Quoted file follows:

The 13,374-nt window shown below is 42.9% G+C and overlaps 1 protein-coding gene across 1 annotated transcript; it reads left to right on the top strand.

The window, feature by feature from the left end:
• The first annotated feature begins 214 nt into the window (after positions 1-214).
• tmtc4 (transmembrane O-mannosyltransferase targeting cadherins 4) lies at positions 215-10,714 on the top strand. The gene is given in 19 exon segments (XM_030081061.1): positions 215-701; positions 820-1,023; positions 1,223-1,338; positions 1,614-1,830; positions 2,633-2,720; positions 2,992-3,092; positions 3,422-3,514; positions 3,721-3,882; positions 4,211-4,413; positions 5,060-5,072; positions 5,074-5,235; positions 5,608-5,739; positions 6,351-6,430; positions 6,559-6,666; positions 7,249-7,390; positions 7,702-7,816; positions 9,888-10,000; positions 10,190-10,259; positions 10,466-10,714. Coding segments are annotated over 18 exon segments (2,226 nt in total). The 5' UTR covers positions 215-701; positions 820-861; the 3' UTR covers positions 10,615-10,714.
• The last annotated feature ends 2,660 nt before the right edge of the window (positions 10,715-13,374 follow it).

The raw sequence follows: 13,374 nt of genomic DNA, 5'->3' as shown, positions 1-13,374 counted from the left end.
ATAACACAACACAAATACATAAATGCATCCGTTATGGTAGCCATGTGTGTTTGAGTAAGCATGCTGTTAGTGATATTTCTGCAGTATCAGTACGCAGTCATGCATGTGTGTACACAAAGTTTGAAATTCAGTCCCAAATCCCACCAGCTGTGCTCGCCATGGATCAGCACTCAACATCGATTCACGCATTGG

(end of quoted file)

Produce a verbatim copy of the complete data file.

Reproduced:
The 13,374-nt window shown below is 42.9% G+C and overlaps 1 protein-coding gene across 1 annotated transcript; it reads left to right on the top strand.

The window, feature by feature from the left end:
• The first annotated feature begins 214 nt into the window (after positions 1-214).
• tmtc4 (transmembrane O-mannosyltransferase targeting cadherins 4) lies at positions 215-10,714 on the top strand. The gene is given in 19 exon segments (XM_030081061.1): positions 215-701; positions 820-1,023; positions 1,223-1,338; positions 1,614-1,830; positions 2,633-2,720; positions 2,992-3,092; positions 3,422-3,514; positions 3,721-3,882; positions 4,211-4,413; positions 5,060-5,072; positions 5,074-5,235; positions 5,608-5,739; positions 6,351-6,430; positions 6,559-6,666; positions 7,249-7,390; positions 7,702-7,816; positions 9,888-10,000; positions 10,190-10,259; positions 10,466-10,714. Coding segments are annotated over 18 exon segments (2,226 nt in total). The 5' UTR covers positions 215-701; positions 820-861; the 3' UTR covers positions 10,615-10,714.
• The last annotated feature ends 2,660 nt before the right edge of the window (positions 10,715-13,374 follow it).

The raw sequence follows: 13,374 nt of genomic DNA, 5'->3' as shown, positions 1-13,374 counted from the left end.
ATAACACAACACAAATACATAAATGCATCCGTTATGGTAGCCATGTGTGTTTGAGTAAGCATGCTGTTAGTGATATTTCTGCAGTATCAGTACGCAGTCATGCATGTGTGTACACAAAGTTTGAAATTCAGTCCCAAATCCCACCAGCTGTGCTCGCCATGGATCAGCACTCAACATCGATTCACGCATTGG